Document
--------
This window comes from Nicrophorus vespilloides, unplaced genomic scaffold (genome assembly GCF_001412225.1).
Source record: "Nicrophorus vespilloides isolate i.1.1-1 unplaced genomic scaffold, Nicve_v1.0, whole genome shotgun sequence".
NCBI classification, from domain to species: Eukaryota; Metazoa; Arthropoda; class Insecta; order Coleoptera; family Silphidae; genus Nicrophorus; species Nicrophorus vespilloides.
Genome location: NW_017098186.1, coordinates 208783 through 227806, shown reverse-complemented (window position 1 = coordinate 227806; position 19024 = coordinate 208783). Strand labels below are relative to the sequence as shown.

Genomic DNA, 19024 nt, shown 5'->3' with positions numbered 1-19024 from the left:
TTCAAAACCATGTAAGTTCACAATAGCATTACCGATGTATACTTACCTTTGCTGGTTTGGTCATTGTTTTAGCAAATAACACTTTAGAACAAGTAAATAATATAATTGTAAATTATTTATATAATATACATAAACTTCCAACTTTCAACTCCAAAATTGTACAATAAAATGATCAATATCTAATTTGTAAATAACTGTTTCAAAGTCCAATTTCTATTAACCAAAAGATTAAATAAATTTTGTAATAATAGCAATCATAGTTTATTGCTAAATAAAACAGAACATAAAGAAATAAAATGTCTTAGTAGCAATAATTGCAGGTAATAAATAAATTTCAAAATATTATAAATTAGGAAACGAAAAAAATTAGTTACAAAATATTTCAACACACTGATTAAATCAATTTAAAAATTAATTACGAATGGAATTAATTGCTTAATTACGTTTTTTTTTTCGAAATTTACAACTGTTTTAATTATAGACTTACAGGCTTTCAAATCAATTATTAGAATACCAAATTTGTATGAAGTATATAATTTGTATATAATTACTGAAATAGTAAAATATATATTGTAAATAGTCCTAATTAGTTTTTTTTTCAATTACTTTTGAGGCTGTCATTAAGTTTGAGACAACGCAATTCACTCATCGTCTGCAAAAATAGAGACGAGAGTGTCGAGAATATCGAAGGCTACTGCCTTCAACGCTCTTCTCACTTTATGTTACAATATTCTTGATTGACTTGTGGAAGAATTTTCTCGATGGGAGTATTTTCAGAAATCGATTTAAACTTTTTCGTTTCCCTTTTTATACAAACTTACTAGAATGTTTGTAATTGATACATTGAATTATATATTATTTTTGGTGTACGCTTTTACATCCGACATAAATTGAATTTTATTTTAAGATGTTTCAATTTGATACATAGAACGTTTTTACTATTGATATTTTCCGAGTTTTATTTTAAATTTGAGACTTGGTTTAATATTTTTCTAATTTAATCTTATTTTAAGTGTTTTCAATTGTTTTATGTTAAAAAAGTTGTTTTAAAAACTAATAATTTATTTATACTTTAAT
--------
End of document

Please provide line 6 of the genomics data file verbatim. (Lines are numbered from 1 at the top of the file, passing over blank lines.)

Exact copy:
TTCAAAACCATGTAAGTTCACAATAGCATTACCGATGTATACTTACCTTTGCTGGTTTGGTCATTGTTTTAGCAAATAACACTTTAGAACAAGTAAATAATATAATTGTAAATTATTTATATAATATACATAAACTTCCAACTTTCAACTCCAAAATTGTACAATAAAATGATCAATATCTAATTTGTAAATAACTGTTTCAAAGTCCAATTTCTATTAACCAAAAGATTAAATAAATTTTGTAATAATAGCAATCATAGTTTATTGCTAAATAAAACAGAACATAAAGAAATAAAATGTCTTAGTAGCAATAATTGCAGGTAATAAATAAATTTCAAAATATTATAAATTAGGAAACGAAAAAAATTAGTTACAAAATATTTCAACACACTGATTAAATCAATTTAAAAATTAATTACGAATGGAATTAATTGCTTAATTACGTTTTTTTTTTCGAAATTTACAACTGTTTTAATTATAGACTTACAGGCTTTCAAATCAATTATTAGAATACCAAATTTGTATGAAGTATATAATTTGTATATAATTACTGAAATAGTAAAATATATATTGTAAATAGTCCTAATTAGTTTTTTTTTCAATTACTTTTGAGGCTGTCATTAAGTTTGAGACAACGCAATTCACTCATCGTCTGCAAAAATAGAGACGAGAGTGTCGAGAATATCGAAGGCTACTGCCTTCAACGCTCTTCTCACTTTATGTTACAATATTCTTGATTGACTTGTGGAAGAATTTTCTCGATGGGAGTATTTTCAGAAATCGATTTAAACTTTTTCGTTTCCCTTTTTATACAAACTTACTAGAATGTTTGTAATTGATACATTGAATTATATATTATTTTTGGTGTACGCTTTTACATCCGACATAAATTGAATTTTATTTTAAGATGTTTCAATTTGATACATAGAACGTTTTTACTATTGATATTTTCCGAGTTTTATTTTAAATTTGAGACTTGGTTTAATATTTTTCTAATTTAATCTTATTTTAAGTGTTTTCAATTGTTTTATGTTAAAAAAGTTGTTTTAAAAACTAATAATTTATTTATACTTTAAT